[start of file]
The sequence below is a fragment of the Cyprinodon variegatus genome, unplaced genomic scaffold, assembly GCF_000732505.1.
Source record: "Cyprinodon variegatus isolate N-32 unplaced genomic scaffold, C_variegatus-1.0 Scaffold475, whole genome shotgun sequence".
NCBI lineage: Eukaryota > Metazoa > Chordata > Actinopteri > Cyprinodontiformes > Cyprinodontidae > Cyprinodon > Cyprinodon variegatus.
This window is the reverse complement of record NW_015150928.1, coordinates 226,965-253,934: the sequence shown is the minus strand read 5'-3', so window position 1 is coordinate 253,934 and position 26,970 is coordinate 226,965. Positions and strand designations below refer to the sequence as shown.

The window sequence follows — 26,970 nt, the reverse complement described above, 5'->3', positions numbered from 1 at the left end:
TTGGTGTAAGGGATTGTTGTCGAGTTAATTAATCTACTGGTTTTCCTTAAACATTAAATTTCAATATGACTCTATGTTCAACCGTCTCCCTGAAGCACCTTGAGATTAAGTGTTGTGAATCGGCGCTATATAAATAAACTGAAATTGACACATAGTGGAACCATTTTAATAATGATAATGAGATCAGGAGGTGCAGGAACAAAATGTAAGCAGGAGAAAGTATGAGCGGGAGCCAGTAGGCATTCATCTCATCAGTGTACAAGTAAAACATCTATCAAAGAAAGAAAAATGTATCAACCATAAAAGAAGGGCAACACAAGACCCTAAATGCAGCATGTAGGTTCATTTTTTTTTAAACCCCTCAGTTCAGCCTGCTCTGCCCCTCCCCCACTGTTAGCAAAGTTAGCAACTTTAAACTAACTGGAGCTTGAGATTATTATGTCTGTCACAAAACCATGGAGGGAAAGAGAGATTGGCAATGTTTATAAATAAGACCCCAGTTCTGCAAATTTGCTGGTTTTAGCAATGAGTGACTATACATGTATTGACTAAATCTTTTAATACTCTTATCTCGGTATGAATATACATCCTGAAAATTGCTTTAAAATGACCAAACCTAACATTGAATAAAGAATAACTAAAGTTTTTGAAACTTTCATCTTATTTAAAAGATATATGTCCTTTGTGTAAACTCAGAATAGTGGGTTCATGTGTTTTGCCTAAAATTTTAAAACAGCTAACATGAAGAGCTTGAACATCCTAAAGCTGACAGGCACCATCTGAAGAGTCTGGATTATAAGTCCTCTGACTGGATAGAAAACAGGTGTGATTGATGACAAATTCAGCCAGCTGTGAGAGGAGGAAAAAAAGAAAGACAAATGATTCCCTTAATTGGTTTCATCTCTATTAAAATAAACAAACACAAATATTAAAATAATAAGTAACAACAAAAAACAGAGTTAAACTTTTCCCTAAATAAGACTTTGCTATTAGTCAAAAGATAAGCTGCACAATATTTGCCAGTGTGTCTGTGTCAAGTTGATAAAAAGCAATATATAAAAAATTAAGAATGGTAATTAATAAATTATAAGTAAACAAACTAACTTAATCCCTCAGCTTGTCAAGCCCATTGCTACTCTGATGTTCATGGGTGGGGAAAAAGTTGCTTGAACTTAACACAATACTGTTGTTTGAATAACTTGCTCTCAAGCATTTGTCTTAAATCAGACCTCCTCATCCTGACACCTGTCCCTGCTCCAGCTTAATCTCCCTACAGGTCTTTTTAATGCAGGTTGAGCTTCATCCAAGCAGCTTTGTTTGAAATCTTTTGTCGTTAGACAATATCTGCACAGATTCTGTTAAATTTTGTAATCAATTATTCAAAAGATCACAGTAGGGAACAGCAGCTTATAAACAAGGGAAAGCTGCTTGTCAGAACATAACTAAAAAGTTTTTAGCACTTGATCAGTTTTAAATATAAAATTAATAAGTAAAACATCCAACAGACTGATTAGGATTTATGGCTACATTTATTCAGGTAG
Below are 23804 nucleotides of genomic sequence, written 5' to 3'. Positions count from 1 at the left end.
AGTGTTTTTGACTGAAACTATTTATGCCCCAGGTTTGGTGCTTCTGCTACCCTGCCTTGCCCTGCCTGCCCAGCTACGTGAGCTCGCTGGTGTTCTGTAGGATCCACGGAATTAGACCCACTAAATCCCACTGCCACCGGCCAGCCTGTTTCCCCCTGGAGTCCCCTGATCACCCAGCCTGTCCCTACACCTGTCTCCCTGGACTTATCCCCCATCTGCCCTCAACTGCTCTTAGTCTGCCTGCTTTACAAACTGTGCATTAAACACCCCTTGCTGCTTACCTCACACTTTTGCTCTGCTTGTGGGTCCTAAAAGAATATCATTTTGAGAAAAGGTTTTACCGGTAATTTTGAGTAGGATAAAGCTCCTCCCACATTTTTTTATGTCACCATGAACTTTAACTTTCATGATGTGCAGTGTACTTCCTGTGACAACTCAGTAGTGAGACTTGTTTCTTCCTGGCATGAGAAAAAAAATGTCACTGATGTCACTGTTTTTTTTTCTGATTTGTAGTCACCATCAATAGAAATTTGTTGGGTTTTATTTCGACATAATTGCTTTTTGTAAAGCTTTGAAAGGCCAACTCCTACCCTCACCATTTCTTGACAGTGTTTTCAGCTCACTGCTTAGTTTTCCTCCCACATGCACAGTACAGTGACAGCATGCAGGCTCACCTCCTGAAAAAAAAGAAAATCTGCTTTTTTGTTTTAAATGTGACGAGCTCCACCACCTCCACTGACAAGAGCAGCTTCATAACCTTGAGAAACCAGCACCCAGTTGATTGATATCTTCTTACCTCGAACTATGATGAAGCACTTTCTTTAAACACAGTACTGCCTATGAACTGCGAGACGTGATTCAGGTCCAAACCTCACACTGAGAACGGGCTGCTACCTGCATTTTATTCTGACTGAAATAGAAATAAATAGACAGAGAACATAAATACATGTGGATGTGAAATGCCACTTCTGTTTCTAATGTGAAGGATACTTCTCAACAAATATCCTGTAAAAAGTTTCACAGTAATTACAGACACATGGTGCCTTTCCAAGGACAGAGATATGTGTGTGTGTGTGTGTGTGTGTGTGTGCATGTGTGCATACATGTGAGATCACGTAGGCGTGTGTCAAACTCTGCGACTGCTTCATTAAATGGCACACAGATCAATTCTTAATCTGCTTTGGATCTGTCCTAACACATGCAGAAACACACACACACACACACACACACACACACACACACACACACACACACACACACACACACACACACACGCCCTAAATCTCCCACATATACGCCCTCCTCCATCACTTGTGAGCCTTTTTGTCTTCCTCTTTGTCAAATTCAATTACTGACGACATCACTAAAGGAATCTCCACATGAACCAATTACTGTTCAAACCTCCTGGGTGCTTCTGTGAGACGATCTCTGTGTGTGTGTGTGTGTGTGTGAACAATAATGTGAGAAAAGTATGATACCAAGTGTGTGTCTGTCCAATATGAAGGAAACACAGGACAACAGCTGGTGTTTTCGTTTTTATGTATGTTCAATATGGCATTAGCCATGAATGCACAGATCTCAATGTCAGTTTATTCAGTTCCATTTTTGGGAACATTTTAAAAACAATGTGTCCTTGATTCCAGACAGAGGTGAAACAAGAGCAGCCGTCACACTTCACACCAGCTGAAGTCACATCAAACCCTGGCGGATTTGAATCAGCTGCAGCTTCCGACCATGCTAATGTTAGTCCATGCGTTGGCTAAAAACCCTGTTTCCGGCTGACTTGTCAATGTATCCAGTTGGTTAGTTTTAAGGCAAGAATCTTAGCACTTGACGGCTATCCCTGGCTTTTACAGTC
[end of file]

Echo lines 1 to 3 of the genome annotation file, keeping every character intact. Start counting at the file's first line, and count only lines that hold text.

The sequence below is a fragment of the Cyprinodon variegatus genome, unplaced genomic scaffold, assembly GCF_000732505.1.
Source record: "Cyprinodon variegatus isolate N-32 unplaced genomic scaffold, C_variegatus-1.0 Scaffold475, whole genome shotgun sequence".
NCBI lineage: Eukaryota > Metazoa > Chordata > Actinopteri > Cyprinodontiformes > Cyprinodontidae > Cyprinodon > Cyprinodon variegatus.